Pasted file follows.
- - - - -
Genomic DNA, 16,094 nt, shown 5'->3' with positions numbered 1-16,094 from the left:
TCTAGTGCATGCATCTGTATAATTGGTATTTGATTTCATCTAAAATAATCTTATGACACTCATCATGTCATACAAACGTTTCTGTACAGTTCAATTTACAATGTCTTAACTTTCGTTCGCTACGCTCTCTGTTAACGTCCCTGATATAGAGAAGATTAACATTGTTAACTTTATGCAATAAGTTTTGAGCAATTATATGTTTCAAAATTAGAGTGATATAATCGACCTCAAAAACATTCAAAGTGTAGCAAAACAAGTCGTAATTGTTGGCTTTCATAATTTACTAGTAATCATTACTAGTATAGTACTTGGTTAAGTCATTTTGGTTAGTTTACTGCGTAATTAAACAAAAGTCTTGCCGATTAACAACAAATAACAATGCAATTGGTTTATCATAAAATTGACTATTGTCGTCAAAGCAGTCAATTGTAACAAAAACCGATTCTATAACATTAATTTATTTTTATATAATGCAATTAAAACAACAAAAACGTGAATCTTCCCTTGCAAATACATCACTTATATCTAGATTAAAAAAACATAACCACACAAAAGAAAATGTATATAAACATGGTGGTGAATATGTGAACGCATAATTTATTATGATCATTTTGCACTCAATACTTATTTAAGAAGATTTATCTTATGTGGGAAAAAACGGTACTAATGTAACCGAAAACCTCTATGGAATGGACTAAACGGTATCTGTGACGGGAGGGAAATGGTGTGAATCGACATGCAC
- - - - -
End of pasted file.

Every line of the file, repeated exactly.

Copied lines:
Genomic DNA, 16,094 nt, shown 5'->3' with positions numbered 1-16,094 from the left:
TCTAGTGCATGCATCTGTATAATTGGTATTTGATTTCATCTAAAATAATCTTATGACACTCATCATGTCATACAAACGTTTCTGTACAGTTCAATTTACAATGTCTTAACTTTCGTTCGCTACGCTCTCTGTTAACGTCCCTGATATAGAGAAGATTAACATTGTTAACTTTATGCAATAAGTTTTGAGCAATTATATGTTTCAAAATTAGAGTGATATAATCGACCTCAAAAACATTCAAAGTGTAGCAAAACAAGTCGTAATTGTTGGCTTTCATAATTTACTAGTAATCATTACTAGTATAGTACTTGGTTAAGTCATTTTGGTTAGTTTACTGCGTAATTAAACAAAAGTCTTGCCGATTAACAACAAATAACAATGCAATTGGTTTATCATAAAATTGACTATTGTCGTCAAAGCAGTCAATTGTAACAAAAACCGATTCTATAACATTAATTTATTTTTATATAATGCAATTAAAACAACAAAAACGTGAATCTTCCCTTGCAAATACATCACTTATATCTAGATTAAAAAAACATAACCACACAAAAGAAAATGTATATAAACATGGTGGTGAATATGTGAACGCATAATTTATTATGATCATTTTGCACTCAATACTTATTTAAGAAGATTTATCTTATGTGGGAAAAAACGGTACTAATGTAACCGAAAACCTCTATGGAATGGACTAAACGGTATCTGTGACGGGAGGGAAATGGTGTGAATCGACATGCAC